The earliest evidence for prehistoric religion in India date back to the late Neolithic in the early Harappan period (5500–2600 BCE). The beliefs and practices of the pre-classical era (1500–500 BCE) are called the “historical Vedic religion”. Modern Hinduism grew out of the Vedas, the oldest of which is the Rigveda, dated to 1700–1100 BCE. The Vedas center on worship of deities such as Indra, Varuna and Agni, and on the Soma ritual. Fire-sacrifices, called yajña were performed, and Vedic mantras chanted but no temples or icons were built. The oldest Vedic traditions exhibit strong similarities to Zoroastrianism and other Indo-European religions. The major Sanskrit epics, Ramayana and Mahabharata, were compiled over a protracted period during the late centuries BCE and the early centuries CE. They contain mythological stories about the rulers and wars of ancient India, and are interspersed with religious and philosophical treatises. The later Puranas recount tales about devas and devis, their interactions with humans and their battles against demons. Three major movements underpinned the naissance of a new epoch of Hindu thought: the advent and spread of Upanishadic, Jaina, and Buddhist philosophico-religious thought throughout the broader Indian landmass. Mahavira (24th Tirthankar of Jains) and Buddha (founder of Buddhism) taught that to achieve moksha or nirvana, one did not have to accept the authority of the Vedas or the caste system. Buddha went a step further and claimed that the existence of a Self/soul or God was unnecessary. Buddhism peaked during the reign of Asoka the Great of the Mauryan Empire, who unified the Indian subcontinent in the 3rd century BCE. After 200 CE several schools of thought were formally codified in Indian philosophy, including Samkhya, Yoga, Nyaya, Vaisheshika, Purva-Mimamsa and Vedanta. Charvaka, the founder of an atheistic materialist school, came to the fore in North India in the sixth century BCE. Between 400 BCE and 1000 CE Hinduism expanded at the expense of Buddhism. Sanskritic culture went into decline after the end of the Gupta period. The early medieval Puranas helped establish a religious mainstream among the pre-literate tribal societies undergoing acculturation. The tenets of Brahmanic Hinduism and of the Dharmashastras underwent a radical transformation at the hands of the Purana composers, resulting in the rise of a mainstream “Hinduism” that overshadowed all earlier traditions. Though Islam came to India in the early 7th century with the advent of Arab traders and the conquest of Sindh, it started to become a major religion during the later Muslim conquest in the Indian subcontinent. During this period Buddhism declined rapidly and many Hindus converted to Islam. Numerous Muslim rulers such as Aurangzeb destroyed Hindu temples and persecuted non-Muslims; however some, such as Akbar, were more tolerant. Hinduism underwent profound changes, in large part due to the influence of the prominent teachers Ramanuja, Madhva, and Chaitanya.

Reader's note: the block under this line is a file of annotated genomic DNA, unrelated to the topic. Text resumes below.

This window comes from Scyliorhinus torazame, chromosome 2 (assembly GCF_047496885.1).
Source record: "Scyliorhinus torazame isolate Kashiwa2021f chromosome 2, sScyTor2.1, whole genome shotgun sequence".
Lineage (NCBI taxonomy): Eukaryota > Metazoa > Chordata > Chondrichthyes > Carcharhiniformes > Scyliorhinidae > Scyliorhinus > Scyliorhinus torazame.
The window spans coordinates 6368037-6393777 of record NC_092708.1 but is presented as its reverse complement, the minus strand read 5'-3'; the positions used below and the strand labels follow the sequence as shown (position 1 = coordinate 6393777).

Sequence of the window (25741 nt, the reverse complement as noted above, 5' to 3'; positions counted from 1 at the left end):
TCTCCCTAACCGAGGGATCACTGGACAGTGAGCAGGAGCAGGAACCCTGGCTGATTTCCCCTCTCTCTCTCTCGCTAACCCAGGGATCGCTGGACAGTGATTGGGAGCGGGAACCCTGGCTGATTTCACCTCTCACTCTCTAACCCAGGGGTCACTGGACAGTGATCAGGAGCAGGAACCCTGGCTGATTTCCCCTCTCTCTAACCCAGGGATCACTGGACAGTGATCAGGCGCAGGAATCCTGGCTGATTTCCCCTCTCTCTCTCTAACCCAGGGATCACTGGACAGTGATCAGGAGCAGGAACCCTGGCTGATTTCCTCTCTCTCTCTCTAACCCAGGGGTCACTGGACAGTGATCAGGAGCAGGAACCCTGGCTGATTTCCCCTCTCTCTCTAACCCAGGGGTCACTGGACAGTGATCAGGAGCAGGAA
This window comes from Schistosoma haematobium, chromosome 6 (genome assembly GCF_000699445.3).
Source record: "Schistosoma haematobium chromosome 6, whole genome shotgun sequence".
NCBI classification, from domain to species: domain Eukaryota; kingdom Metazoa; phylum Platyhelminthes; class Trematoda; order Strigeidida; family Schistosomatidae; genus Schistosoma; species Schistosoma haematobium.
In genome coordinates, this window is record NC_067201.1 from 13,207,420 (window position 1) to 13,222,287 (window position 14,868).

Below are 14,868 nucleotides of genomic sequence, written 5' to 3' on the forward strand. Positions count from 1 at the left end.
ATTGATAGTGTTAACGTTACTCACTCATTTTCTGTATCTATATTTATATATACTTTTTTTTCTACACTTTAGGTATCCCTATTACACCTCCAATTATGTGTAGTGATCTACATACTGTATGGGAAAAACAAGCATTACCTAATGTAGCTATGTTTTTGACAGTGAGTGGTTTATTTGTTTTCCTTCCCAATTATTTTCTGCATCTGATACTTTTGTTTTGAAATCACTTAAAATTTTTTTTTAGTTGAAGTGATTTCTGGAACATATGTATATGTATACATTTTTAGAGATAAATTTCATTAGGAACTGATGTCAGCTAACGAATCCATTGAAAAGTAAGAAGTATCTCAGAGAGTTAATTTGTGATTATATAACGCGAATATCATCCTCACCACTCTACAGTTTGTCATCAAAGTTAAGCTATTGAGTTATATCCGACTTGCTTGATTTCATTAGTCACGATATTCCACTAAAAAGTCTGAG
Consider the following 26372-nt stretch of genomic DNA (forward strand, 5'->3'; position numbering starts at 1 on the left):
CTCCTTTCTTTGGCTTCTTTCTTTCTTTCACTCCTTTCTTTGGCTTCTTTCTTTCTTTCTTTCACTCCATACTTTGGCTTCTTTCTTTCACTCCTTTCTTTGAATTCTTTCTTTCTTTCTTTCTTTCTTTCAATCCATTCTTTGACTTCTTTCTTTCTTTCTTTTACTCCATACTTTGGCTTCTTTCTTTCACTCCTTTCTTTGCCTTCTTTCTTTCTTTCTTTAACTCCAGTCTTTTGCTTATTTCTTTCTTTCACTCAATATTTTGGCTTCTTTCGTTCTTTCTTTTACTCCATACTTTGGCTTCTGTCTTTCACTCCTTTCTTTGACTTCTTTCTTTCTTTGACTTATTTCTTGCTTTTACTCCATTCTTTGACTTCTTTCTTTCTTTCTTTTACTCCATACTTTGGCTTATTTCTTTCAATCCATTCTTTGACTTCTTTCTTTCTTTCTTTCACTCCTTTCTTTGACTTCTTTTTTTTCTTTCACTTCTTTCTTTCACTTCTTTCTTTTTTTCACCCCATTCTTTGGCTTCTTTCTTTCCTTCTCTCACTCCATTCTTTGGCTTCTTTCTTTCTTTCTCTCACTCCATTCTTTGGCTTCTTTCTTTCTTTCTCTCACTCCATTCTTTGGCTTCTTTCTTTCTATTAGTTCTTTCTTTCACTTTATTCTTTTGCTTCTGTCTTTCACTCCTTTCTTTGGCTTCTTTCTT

Followers of the Bhakti movement moved away from the abstract concept of Brahman, which the philosopher Adi Shankara consolidated a few centuries before, with emotional, passionate devotion towards the more accessible Avatars, especially Krishna and Rama. Indology as an academic discipline of studying Indian culture from a European perspective was established in the 19th century, led by scholars such as Max Müller and John Woodroffe. They brought Vedic, Puranic and Tantric literature and philosophy to Europe and the United States. At the same time, societies such as the Brahmo Samaj and the Theosophical Society attempted to reconcile and fuse Abrahamic and Dharmic philosophies, endeavouring to institute societal reform. This period saw the emergence of movements which, while highly innovative, were rooted in indigenous tradition. They were based on the personalities and teachings of individuals, as with Ramakrishna and Ramana Maharshi. Prominent Hindu philosophers, including Aurobindo and Prabhupada (founder of ISKCON), translated, reformulated and presented Hinduism’s foundational texts for contemporary audiences in new iterations, attracting followers and attention in India and abroad. Others such as Vivekananda, Paramahansa Yogananda, B.K.S. Iyengar and Swami Rama have also been instrumental in raising the profiles of Yoga and Vedanta in the West. Today modern movements, such as ISKCON and the Swaminarayan Faith, attract a large amount of followers across the world. Typology – Hinduism as we know it can be subdivided into a number of major currents. Of the historical division into six darshanas, only two schools, Vedanta and Yoga survive. The main divisions of Hinduism today are Vaishnavism, Shaivism, Smartism and Shaktism. Hinduism also recognizes numerous divine beings subordinate to the Supreme Being or regards them as lower manifestations of it. Other notable characteristics include a belief in reincarnation and karma, as well as in personal duty, or dharma. McDaniel (2007) distinguishes six generic “types” of Hinduism, in an attempt to accommodate a variety of views on a rather complex subject: Folk Hinduism, as based on local traditions and cults of local deities at a communal level and spanning back to prehistoric times or at least prior to written Vedas. Vedic Hinduism as still being practiced by traditionalist brahmins (for example shrautins). Vedantic Hinduism, for example Advaita (Smartism), as based on the philosophical approach of the Upanishads. Yogic Hinduism, especially that based on the Yoga Sutras of Patanjali. “Dharmic” Hinduism or “daily morality”, based on the notion of Karma, and upon societal norms such as Hindu marriage customs. Bhakti or devotionalism, especially as in Vaishnavism. Shiva (meaning “auspicious one”) is a major Hindu deity, and the Destroyer or transformer among the Trimurti, the Hindu Trinity of the primary aspects of the divine. In the Shaiva tradition of Hinduism, Shiva is seen as the Supreme God. In the Smarta tradition, he is regarded as one of the five primary flavours of God. Followers of Hinduism who focus their worship upon Shiva are called Shaivites or Shaivas (Sanskrit ?aiva). Shaivism, along with Vaisnava traditions that focus on Vishnu and ??kta traditions that focus on the goddess Shakti, is one of the most influential denominations in Hinduism.Shiva is usually worshipped in the abstract form of Shiva linga. In images, he is represented as a handsome young man immersed in deep meditation or dancing the Tandava upon Apasmara, the demon of ignorance in his manifestation of Nataraja, the lord of the dance. It is said that he looks like an eternal youth because of his authority over death, rebirth and immortality. He is also the father of Ganesha and Murugan.